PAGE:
Christin Roberson loves teaching and aerospace opportunities

Christin Roberson said she felt like Santa Claus as she watched her two aerospace classes excitedly open the drone kits on Friday, November 3 at Sheldon Clark High School. The students will conduct research in order to learn how to put together the drones and practice flying in preparation for the spring 2018 drone race sponsored by the Kentucky Valley Educational Cooperative (KVEC).

“I chose to come teach in Eastern Kentucky for the past three years because I believe that our students need STEM skills to create our future economy stated the Kentucky native. “I believe this future economy of which aerospace is a strong component is one that will take part in the greatest economic turnaround this country has ever seen.”

Sheldon Clark High School students open drone building kits

“I want Aerospace to be a solid program that students can gain skills they use in the future. Our school is aggressively working to make our coursework a career pathway,” Christin added.

Trained as a biology and integrated science instructor, Christin took over the aerospace teaching that fellow Teach for America instructor Colby Kirk handled last year. She has 20 students in the fast-growing field. Kentucky is the second largest aerospace product exporter in the nation.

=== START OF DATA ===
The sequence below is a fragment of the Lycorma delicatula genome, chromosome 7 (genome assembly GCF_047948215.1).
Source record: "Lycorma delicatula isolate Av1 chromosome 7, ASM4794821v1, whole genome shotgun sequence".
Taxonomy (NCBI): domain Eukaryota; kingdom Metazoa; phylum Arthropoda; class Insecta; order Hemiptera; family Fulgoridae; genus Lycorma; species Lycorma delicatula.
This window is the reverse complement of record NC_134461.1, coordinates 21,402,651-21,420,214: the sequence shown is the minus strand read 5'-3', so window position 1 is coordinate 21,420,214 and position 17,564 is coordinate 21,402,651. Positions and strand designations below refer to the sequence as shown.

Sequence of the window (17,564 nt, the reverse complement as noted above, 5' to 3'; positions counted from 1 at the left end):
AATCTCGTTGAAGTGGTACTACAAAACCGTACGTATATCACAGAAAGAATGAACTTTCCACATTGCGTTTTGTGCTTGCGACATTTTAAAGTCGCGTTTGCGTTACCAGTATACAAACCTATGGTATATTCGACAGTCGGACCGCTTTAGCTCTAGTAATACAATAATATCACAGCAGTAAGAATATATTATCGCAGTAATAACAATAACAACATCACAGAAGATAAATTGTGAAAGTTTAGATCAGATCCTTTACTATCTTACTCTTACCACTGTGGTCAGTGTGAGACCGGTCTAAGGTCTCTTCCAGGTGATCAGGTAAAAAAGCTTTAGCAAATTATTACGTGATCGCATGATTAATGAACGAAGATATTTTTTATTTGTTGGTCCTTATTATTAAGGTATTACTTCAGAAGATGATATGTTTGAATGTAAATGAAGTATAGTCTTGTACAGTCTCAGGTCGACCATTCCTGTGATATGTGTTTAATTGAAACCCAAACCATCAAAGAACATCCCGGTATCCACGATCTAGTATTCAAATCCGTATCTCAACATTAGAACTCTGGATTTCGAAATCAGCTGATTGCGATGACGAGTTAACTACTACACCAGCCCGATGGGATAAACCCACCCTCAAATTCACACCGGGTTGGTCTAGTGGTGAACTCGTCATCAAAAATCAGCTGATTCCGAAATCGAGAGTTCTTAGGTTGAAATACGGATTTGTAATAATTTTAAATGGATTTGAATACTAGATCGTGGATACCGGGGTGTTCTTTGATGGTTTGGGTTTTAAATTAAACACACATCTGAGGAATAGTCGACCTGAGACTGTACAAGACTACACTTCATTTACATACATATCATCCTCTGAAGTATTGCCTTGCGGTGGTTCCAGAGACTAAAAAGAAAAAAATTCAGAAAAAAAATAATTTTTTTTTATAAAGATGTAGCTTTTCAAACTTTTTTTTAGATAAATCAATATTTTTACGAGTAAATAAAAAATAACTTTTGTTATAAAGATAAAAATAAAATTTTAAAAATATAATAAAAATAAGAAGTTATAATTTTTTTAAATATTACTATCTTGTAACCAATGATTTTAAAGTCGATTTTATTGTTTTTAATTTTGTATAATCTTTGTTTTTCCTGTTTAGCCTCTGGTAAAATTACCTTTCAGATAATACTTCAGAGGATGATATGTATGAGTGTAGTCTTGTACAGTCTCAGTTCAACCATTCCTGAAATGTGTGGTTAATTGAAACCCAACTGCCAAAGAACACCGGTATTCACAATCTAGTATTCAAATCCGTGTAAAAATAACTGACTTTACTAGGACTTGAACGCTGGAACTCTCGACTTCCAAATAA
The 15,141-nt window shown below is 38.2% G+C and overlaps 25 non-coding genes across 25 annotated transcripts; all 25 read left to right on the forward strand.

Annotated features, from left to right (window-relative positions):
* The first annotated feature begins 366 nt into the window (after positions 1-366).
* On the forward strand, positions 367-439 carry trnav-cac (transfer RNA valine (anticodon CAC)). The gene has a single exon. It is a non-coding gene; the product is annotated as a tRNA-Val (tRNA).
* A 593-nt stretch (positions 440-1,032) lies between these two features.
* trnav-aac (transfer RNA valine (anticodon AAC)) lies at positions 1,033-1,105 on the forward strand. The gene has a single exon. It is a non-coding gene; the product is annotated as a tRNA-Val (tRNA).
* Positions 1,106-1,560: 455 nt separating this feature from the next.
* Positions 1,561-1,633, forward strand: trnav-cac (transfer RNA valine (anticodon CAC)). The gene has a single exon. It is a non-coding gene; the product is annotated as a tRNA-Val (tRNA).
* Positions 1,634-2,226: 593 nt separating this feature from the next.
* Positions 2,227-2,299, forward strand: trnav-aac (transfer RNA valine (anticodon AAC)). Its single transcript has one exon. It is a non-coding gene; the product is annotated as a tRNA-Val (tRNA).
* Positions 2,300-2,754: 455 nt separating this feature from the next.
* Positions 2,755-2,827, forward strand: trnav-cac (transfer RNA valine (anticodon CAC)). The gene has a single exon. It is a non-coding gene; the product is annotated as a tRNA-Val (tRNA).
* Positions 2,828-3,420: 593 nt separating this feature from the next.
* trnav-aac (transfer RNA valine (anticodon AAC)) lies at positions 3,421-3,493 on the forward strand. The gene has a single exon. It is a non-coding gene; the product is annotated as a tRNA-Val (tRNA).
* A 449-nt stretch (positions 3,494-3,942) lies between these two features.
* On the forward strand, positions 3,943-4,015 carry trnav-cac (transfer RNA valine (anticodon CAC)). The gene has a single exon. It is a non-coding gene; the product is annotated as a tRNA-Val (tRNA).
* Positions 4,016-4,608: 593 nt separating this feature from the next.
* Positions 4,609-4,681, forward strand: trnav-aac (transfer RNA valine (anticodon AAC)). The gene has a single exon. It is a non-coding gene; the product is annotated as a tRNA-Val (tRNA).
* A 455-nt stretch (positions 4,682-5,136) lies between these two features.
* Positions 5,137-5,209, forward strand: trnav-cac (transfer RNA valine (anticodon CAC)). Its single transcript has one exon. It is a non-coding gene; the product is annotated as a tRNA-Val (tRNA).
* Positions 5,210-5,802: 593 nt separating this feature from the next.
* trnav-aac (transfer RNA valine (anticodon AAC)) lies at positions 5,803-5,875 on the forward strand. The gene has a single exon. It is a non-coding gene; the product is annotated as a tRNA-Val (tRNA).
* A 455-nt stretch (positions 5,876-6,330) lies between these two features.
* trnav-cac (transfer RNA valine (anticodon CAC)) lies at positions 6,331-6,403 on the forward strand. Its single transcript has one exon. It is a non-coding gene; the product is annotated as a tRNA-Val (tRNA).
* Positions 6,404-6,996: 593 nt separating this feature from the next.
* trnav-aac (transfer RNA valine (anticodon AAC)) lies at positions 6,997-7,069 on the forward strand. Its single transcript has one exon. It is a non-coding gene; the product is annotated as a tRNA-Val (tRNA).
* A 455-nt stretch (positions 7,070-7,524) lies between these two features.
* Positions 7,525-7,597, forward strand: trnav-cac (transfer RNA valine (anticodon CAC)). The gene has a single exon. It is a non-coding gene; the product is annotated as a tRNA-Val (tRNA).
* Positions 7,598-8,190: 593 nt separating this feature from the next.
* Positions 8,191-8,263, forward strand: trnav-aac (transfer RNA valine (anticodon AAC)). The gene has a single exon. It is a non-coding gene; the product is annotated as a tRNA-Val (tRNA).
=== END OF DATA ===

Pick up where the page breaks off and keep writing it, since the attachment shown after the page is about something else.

She has attended professional learning opportunities provided by KVEC through its Appalachian Technology Initiative. Twenty-one schools have been provided drone kits by KVEC. A part of the learning in the project is the construction of the drones and then learning to fly them.

Three Sheldon Clark students explore drone parts and instructions

“After college (2010) the economy wasn’t great so I took seasonal positions at nature centers and camps. I fell in love with environmental science and environmental education,” Christin added. “When my was diagnosed with breast cancer it was time to come home. I moved to nearby London, Kentucky and got a little taste of Eastern KY. I lived in London for 3 years and also worked for University of Kentucky College of Agriculture 4-H Youth Development program. I got to go into schools for programming–and knew that the classroom is where I belonged.

“Because I wasn’t a traditionally trained teacher I chose to do an alternate certification program through Teach for America. I’ve been living in Inez for the last 3 years. I love Eastern Kentucky and I plan to stay for a good long while.”

Teach For America is a nonprofit organization whose stated mission is to “enlist, develop, and mobilize as many as possible of our nation’s most promising future leaders to grow and strengthen the movement for educational equity and excellence.”

“Part of the fun in teaching aerospace is that I am learning with the students,” Christin explained.

Cover Photo – Sheldon Clark High School instructor Christin Roberson with one of her two aerospace student groups.

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